In the face of entrenched prejudice and misunderstanding about disabilities and the people who live with them, we have to start somewhere. I’ve chosen to start by telling my story, with its contradictions, over and over and over.
Me Before You tells three particularly damaging stories about life with a disability.
Posted on May 9th, 2016 in chronic pain
, David A. Kessler
, Jan Hoffman
, New York Times
, Will Hutton
On April 21, when my alarm clock radio blasted “Raspberry Beret” at 5:30 a.m., I let it play for a minute before turning the radio off. The familiar tune was an unexpectedly pleasant start to my day. Several hours later, I learned that Prince, the musical genius behind that song and so many others, was [Read More...]
We can help people understand what it means to live with a disability without shining too bright a beam on someone else's life story—particularly when that someone is a child either incapable of giving consent or of understanding the long-term implications of having his or her worst, most painful, and most vulnerable moments preserved online.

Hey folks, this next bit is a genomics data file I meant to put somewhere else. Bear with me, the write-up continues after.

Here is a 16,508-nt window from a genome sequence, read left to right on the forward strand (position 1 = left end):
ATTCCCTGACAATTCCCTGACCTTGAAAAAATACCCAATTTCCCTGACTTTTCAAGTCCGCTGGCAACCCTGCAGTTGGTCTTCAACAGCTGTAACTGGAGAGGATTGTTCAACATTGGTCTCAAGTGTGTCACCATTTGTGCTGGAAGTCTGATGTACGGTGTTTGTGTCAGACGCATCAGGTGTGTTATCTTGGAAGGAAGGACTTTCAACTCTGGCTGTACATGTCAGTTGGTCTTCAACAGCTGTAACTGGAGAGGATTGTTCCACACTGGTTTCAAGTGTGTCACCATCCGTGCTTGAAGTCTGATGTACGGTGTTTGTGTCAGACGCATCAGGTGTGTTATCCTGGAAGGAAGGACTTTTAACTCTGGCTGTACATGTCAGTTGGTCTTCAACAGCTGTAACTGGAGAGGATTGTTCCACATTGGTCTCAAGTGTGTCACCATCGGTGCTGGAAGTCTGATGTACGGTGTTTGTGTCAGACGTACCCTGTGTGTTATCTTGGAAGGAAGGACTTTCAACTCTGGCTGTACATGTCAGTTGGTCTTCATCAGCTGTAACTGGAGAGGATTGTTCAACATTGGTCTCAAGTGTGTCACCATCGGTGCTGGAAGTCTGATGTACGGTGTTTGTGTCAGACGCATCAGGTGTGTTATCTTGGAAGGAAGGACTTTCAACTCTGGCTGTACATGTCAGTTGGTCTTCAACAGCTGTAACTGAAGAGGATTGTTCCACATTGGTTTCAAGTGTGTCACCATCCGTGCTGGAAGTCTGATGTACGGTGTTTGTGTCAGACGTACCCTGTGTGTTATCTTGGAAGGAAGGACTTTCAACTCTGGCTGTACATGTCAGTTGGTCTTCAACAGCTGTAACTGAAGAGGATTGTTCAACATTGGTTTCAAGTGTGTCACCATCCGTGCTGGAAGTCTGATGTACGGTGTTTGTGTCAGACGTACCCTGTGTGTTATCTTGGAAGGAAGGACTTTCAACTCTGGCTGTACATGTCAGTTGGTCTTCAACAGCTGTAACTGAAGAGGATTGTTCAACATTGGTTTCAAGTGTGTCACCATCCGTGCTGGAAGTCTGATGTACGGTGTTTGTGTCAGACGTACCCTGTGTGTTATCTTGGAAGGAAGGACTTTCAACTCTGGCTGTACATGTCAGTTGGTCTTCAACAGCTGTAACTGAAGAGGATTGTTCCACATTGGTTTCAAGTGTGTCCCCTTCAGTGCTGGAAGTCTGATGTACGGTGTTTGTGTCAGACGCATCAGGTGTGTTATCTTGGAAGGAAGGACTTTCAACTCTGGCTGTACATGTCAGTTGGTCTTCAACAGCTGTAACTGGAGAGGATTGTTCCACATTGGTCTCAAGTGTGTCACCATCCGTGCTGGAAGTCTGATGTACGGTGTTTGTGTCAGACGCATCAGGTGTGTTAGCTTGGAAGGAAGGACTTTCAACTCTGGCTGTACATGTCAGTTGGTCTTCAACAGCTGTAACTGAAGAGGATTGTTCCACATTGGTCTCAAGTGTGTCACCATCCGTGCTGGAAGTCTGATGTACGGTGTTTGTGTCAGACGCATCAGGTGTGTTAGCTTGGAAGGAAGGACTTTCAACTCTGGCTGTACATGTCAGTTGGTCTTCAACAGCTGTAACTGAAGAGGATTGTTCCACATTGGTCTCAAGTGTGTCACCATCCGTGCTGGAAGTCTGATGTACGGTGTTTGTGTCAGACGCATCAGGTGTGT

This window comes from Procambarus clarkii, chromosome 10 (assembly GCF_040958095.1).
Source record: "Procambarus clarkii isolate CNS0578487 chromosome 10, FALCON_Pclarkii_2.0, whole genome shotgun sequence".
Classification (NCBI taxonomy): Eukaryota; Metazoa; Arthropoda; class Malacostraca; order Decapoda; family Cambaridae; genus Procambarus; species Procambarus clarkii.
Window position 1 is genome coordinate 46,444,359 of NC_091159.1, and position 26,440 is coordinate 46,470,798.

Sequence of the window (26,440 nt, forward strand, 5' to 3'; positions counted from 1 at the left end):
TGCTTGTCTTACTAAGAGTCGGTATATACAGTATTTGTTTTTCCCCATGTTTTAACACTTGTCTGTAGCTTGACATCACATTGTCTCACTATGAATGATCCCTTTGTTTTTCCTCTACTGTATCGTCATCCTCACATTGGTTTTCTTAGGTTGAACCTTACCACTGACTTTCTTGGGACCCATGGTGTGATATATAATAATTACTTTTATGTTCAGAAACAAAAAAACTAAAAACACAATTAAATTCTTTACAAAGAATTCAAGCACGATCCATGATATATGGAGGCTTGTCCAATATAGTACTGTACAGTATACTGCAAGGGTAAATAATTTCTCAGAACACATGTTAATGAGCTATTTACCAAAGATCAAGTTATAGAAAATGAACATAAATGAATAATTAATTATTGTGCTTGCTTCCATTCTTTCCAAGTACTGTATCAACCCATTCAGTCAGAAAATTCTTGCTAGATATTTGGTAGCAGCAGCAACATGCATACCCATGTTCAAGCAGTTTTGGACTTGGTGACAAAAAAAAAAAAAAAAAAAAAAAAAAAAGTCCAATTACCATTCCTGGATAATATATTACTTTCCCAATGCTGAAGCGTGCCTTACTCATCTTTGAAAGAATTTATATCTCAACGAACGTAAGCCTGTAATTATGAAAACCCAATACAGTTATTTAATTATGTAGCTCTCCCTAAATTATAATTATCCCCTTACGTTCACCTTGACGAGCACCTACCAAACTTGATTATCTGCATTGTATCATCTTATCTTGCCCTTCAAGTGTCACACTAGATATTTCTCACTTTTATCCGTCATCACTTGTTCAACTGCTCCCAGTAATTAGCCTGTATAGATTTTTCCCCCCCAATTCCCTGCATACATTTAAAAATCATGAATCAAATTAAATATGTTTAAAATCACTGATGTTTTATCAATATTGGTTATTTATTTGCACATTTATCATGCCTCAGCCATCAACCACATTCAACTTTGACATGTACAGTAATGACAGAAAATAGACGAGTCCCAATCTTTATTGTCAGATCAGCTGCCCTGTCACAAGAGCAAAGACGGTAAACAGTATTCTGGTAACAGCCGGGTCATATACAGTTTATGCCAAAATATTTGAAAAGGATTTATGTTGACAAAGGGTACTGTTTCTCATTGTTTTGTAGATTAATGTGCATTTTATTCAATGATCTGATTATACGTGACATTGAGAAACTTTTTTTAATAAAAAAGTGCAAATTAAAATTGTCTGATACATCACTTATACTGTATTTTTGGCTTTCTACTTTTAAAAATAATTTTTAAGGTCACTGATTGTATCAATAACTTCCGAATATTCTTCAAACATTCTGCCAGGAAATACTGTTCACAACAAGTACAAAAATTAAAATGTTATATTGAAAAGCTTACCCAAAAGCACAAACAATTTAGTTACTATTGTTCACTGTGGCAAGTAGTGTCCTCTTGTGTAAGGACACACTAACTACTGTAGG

When an early Easter will likely dawn gray and cold, snow still on the ground and kids still sniffling, when our colorful Easter clothes will be hidden under damp wool and dingy down jackets, when the earth’s transformation from winter to spring will appear only tentatively, obscured, then what of our transformation? Perhaps an early Easter is a truer reflection of how resurrection usually manifests, faltering and barely noticeable—a slightly higher slant of light, a whiff of damp soil carried on a chill wind, a patch of grass at the yard’s edge where the snow has begun to melt. I am desperate these days for transformation, for obvious and spectacular change in body, mind, and spirit. Especially body. But tenuous and equivocal transformation may be the best I can get.